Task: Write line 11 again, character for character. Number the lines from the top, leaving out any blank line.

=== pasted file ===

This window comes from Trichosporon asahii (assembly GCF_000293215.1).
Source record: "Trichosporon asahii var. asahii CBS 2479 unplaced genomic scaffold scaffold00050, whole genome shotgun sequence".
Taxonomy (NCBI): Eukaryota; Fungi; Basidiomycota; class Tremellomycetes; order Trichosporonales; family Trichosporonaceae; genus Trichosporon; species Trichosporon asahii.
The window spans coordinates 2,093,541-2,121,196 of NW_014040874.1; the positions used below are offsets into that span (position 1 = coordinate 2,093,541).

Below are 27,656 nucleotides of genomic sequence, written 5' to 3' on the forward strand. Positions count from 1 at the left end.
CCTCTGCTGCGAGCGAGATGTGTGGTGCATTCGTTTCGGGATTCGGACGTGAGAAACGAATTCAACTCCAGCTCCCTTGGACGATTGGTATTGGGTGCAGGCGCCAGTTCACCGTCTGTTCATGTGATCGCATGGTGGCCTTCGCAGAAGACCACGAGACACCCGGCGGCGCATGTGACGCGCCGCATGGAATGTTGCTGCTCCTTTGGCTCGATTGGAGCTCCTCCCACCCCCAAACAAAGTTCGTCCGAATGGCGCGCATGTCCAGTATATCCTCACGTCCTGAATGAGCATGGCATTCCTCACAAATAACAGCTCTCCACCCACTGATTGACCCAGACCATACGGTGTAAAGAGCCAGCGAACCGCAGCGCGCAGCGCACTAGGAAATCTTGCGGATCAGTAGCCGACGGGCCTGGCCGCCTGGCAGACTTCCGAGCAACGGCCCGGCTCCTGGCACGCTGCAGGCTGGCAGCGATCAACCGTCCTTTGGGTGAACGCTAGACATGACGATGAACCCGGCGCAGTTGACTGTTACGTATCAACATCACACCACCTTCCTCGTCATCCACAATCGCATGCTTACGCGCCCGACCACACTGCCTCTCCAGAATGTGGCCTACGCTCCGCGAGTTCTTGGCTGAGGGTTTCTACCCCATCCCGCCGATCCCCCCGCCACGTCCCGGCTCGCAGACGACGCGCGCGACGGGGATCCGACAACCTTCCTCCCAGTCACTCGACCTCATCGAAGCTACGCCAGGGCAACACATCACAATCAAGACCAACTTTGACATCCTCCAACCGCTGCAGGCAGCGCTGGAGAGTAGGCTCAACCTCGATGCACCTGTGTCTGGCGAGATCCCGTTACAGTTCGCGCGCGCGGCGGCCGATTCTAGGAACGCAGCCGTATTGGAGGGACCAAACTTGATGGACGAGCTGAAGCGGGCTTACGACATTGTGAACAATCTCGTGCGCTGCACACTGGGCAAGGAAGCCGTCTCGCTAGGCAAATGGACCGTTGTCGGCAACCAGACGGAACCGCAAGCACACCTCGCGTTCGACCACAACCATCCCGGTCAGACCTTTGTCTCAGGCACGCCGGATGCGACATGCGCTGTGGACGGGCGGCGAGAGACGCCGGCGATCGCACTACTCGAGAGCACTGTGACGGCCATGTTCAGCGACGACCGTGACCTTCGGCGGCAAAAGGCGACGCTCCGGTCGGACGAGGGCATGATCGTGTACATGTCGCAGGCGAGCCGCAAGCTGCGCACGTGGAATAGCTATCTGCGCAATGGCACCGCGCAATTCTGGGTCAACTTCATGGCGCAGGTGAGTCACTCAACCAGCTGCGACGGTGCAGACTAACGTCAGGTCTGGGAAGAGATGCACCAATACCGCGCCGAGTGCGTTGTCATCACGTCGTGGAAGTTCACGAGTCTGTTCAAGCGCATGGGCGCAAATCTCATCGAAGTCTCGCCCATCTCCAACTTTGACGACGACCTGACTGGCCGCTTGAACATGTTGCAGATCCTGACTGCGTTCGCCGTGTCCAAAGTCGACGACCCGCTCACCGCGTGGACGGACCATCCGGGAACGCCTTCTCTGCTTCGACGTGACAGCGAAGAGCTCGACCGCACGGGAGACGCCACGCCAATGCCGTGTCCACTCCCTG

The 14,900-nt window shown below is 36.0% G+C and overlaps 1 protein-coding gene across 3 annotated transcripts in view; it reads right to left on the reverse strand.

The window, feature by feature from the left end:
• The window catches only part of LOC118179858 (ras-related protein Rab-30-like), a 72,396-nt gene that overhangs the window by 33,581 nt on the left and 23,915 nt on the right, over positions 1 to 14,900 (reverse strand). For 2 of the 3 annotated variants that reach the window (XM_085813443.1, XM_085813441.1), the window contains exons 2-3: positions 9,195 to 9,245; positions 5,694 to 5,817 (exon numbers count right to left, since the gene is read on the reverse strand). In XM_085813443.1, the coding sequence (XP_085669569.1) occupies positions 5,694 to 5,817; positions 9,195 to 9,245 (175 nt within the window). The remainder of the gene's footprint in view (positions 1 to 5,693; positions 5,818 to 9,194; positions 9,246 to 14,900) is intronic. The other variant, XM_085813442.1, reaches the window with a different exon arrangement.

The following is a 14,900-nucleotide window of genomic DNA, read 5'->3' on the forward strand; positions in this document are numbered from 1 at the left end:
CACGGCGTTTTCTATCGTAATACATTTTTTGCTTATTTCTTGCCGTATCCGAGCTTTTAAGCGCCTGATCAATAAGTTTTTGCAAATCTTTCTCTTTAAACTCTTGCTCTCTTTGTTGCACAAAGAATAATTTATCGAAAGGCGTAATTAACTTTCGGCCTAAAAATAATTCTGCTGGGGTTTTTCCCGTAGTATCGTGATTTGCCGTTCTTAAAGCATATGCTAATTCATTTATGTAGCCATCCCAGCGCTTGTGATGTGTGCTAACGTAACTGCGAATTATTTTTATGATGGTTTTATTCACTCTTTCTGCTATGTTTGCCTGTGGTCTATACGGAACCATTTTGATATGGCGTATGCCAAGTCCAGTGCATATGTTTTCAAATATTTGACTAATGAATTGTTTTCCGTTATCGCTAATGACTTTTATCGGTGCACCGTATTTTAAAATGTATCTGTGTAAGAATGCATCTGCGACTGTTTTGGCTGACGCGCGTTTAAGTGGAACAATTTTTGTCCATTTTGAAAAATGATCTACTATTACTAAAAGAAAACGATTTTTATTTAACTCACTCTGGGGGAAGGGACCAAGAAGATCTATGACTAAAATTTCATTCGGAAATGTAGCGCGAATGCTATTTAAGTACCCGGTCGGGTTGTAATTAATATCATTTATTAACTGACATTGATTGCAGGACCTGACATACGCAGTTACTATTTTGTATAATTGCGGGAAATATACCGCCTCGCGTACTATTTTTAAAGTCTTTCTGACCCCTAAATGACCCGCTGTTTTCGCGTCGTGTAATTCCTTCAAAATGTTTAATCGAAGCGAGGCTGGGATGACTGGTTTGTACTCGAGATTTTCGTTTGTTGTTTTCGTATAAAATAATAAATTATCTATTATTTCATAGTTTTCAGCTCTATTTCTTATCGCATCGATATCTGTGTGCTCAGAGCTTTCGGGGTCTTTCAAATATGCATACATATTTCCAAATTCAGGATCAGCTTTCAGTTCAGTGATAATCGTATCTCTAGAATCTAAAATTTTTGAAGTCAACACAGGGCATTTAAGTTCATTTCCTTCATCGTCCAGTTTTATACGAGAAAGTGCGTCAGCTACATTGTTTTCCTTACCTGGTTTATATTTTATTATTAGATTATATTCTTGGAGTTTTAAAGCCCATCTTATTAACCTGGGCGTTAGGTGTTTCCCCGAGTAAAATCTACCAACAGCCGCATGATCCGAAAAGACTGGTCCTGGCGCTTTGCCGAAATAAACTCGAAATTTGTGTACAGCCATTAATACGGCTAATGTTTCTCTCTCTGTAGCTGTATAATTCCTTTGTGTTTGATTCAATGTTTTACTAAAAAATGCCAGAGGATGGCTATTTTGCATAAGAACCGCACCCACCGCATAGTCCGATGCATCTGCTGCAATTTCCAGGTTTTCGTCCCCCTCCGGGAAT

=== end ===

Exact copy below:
CACGGCGTTTTCTATCGTAATACATTTTTTGCTTATTTCTTGCCGTATCCGAGCTTTTAAGCGCCTGATCAATAAGTTTTTGCAAATCTTTCTCTTTAAACTCTTGCTCTCTTTGTTGCACAAAGAATAATTTATCGAAAGGCGTAATTAACTTTCGGCCTAAAAATAATTCTGCTGGGGTTTTTCCCGTAGTATCGTGATTTGCCGTTCTTAAAGCATATGCTAATTCATTTATGTAGCCATCCCAGCGCTTGTGATGTGTGCTAACGTAACTGCGAATTATTTTTATGATGGTTTTATTCACTCTTTCTGCTATGTTTGCCTGTGGTCTATACGGAACCATTTTGATATGGCGTATGCCAAGTCCAGTGCATATGTTTTCAAATATTTGACTAATGAATTGTTTTCCGTTATCGCTAATGACTTTTATCGGTGCACCGTATTTTAAAATGTATCTGTGTAAGAATGCATCTGCGACTGTTTTGGCTGACGCGCGTTTAAGTGGAACAATTTTTGTCCATTTTGAAAAATGATCTACTATTACTAAAAGAAAACGATTTTTATTTAACTCACTCTGGGGGAAGGGACCAAGAAGATCTATGACTAAAATTTCATTCGGAAATGTAGCGCGAATGCTATTTAAGTACCCGGTCGGGTTGTAATTAATATCATTTATTAACTGACATTGATTGCAGGACCTGACATACGCAGTTACTATTTTGTATAATTGCGGGAAATATACCGCCTCGCGTACTATTTTTAAAGTCTTTCTGACCCCTAAATGACCCGCTGTTTTCGCGTCGTGTAATTCCTTCAAAATGTTTAATCGAAGCGAGGCTGGGATGACTGGTTTGTACTCGAGATTTTCGTTTGTTGTTTTCGTATAAAATAATAAATTATCTATTATTTCATAGTTTTCAGCTCTATTTCTTATCGCATCGATATCTGTGTGCTCAGAGCTTTCGGGGTCTTTCAAATATGCATACATATTTCCAAATTCAGGATCAGCTTTCAGTTCAGTGATAATCGTATCTCTAGAATCTAAAATTTTTGAAGTCAACACAGGGCATTTAAGTTCATTTCCTTCATCGTCCAGTTTTATACGAGAAAGTGCGTCAGCTACATTGTTTTCCTTACCTGGTTTATATTTTATTATTAGATTATATTCTTGGAGTTTTAAAGCCCATCTTATTAACCTGGGCGTTAGGTGTTTCCCCGAGTAAAATCTACCAACAGCCGCATGATCCGAAAAGACTGGTCCTGGCGCTTTGCCGAAATAAACTCGAAATTTGTGTACAGCCATTAATACGGCTAATGTTTCTCTCTCTGTAGCTGTATAATTCCTTTGTGTTTGATTCAATGTTTTACTAAAAAATGCCAGAGGATGGCTATTTTGCATAAGAACCGCACCCACCGCATAGTCCGATGCATCTGCTGCAATTTCCAGGTTTTCGTCCCCCTCCGGGAAT